Stuart was a cavalry commander known for his mastery of reconnaissance and the use of cavalry in offensive operations. While he cultivated a flamboyant cavalier image (red-lined gray cape, yellow sash, hat cocked to the side with a peacock feather, red flower in his lapel, often sporting cologne), his serious work made him Robert E. Lee's eyes and ears and inspired Confederate morale. He was wounded at the Battle of Yellow Tavern on May 11, 1864 and died the next day.
Jeb Stuart in The Guns of the SouthEdit
Stuart's cavalry first used the AK-47s against Union Army General Hugh Kilpatrick's raiders. Kilpatrick attempted to rescue Union prisoners of war held at Belle Isle and in Libby Prison. In that attempt, U.S. General John Sedgwick moved his VI Corps west to draw C.S. General Richard S. Ewell away from Kilpatrick's line of attack. This would have succeeded except for intelligence provided by the Rivington Men. As it was, Stuart with the AK-47s smashed Kilpatrick's force.
Stuart's cavalry were also in the forefront of the force that took Bealeton, Virginia, which paved the way for the Confederate Army's advance into Washington City, a coup which assured Confederate victory in the Second American Revolution.
Jeb Stuart in Southern VictoryEdit
Following the Confederate victory that ended the War of Secession in 1862, Jeb Stuart (1833-1882) remained in the Army, ascending to command of the Trans-Mississippi Department. In this capacity, he commanded troops formally taking possession of the states of Chihuahua and Sonora from Mexico in 1881.
In the Second Mexican War, Stuart led a small army in his district which was allied with Apache warriors led by Geronimo. He won major victories over his US opponents in that war through ingenious tactical maneuvers and improvisations. He also mediated a conflict between his Apache erstwhile allies and the new Confederate citizens of the ex-Mexican states. He offended Geronimo, who led a rebellion against the Confederates immediately following the end of the war. Stuart was mortally wounded in battle with the Apache.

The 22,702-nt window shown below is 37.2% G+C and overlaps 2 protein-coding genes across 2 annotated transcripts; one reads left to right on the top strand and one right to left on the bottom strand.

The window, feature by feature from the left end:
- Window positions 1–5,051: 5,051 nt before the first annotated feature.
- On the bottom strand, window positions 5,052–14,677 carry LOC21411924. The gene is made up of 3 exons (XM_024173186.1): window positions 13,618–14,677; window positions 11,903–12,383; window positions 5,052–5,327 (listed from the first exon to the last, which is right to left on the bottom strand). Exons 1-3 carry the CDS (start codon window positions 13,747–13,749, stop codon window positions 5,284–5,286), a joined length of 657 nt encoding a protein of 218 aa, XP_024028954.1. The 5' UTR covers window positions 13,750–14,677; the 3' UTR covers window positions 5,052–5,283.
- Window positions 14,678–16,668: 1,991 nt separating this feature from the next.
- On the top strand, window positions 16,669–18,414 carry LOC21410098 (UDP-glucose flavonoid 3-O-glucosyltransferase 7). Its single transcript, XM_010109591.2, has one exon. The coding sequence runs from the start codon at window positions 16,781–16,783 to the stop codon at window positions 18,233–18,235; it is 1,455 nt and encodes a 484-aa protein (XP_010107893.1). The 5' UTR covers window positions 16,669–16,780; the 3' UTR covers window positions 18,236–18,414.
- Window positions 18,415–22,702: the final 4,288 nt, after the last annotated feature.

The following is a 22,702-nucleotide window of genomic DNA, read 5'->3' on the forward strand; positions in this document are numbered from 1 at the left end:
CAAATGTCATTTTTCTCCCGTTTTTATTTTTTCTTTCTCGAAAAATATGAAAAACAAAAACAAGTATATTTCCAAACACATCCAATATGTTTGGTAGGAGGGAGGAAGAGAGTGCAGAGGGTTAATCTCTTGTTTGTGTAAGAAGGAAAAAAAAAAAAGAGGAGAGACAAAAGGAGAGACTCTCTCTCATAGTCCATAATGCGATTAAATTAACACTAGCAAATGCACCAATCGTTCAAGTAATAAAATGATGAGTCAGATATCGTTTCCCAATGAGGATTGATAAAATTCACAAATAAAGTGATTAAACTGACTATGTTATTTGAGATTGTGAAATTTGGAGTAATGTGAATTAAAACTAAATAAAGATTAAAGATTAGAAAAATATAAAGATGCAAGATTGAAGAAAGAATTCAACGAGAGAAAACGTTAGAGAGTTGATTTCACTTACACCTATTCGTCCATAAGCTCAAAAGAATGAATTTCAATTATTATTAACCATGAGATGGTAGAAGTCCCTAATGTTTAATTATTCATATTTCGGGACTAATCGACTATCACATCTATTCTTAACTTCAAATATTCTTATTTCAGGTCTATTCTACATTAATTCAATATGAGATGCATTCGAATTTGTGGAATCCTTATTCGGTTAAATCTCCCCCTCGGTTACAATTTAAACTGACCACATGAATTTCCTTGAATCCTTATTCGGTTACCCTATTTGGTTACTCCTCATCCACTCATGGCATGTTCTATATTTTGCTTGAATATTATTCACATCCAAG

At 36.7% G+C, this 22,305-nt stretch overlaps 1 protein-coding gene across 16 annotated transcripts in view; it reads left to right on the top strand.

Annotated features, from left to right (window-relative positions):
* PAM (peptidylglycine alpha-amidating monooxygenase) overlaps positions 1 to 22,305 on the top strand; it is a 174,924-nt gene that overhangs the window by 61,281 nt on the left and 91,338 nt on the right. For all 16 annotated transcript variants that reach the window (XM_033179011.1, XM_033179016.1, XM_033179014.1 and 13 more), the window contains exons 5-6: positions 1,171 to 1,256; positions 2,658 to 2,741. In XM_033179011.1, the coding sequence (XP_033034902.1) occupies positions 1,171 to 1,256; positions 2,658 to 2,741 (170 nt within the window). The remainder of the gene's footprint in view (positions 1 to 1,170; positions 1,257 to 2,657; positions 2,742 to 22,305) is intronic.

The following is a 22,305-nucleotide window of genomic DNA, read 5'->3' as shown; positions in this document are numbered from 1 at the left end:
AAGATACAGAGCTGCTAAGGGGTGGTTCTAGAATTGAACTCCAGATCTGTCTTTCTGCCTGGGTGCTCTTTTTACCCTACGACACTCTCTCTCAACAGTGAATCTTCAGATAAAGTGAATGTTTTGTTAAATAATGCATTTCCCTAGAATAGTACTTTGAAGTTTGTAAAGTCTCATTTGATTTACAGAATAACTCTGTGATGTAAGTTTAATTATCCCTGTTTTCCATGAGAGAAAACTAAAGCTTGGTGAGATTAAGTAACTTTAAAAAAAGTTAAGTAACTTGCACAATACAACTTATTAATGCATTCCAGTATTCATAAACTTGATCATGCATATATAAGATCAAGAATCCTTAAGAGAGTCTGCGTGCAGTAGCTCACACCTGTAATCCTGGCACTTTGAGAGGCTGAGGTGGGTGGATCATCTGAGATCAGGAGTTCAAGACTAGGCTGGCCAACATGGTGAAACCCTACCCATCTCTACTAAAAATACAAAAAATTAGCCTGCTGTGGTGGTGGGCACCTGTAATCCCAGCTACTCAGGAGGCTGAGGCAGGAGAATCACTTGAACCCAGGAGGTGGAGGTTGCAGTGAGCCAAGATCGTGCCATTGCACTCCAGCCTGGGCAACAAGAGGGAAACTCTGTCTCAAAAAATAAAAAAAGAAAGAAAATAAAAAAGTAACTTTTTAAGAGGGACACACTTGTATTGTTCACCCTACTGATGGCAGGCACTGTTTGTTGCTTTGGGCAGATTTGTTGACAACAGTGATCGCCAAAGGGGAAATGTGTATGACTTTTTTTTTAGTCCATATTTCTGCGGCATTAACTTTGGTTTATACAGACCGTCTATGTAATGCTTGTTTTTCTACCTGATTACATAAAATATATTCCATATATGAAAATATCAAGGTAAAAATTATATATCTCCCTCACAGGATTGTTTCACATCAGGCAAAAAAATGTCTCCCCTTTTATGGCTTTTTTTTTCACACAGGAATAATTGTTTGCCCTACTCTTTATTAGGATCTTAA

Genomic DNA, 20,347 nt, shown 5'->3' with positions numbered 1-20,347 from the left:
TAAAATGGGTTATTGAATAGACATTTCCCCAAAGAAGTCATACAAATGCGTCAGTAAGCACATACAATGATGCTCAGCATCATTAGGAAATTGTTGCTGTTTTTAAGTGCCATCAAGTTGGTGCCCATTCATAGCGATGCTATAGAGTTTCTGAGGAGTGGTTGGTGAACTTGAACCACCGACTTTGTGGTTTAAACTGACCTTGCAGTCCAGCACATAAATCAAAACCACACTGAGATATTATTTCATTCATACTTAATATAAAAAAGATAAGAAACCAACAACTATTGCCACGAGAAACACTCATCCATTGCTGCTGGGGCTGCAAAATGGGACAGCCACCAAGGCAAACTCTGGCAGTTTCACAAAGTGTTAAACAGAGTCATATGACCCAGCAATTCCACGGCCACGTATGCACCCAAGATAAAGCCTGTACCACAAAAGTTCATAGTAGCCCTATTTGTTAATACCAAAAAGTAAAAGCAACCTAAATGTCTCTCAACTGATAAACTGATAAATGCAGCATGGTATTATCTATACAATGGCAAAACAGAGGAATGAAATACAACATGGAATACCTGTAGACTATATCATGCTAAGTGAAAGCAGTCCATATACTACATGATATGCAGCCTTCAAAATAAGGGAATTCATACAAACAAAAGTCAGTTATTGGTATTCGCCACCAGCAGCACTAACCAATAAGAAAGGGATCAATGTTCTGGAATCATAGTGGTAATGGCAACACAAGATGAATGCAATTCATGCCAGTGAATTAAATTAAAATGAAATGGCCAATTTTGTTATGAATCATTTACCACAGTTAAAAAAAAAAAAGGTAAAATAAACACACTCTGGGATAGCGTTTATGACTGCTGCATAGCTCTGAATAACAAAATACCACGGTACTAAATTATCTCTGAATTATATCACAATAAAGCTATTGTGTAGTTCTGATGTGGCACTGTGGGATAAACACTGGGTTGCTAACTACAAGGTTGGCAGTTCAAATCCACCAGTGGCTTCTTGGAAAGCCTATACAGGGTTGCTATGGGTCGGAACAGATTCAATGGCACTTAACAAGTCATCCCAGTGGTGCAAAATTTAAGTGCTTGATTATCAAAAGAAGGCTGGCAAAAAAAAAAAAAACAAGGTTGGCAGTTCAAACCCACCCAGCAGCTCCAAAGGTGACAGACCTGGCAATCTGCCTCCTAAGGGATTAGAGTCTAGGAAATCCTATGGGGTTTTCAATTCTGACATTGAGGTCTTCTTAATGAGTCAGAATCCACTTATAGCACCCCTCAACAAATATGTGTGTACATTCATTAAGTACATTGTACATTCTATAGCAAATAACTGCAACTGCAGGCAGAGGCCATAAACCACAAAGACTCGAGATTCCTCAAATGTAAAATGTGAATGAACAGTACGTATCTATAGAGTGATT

Stuart became a legend in Confederate history, and, like most War of Secession generals, his descendants prospered in the nepotistic Old South. His son, Jeb Stuart Jr., a capable soldier in his own right, would ultimately make general's rank. His grandson, Jeb Stuart III, was on his way to joining the family firm during the Great War, but his interference with Clarence Potter's investigation of the Red Rebellion derailed his career and contributed to his death.
Jake Featherston, who served with Jeb III during the Great War, had run-ins with Stuarts Jr. and III. They were vilified by the Freedom Party, and Jeb Stuart himself had his reputation suffer when the Freedom Party became the Confederacy's dominant political party beginning in 1933.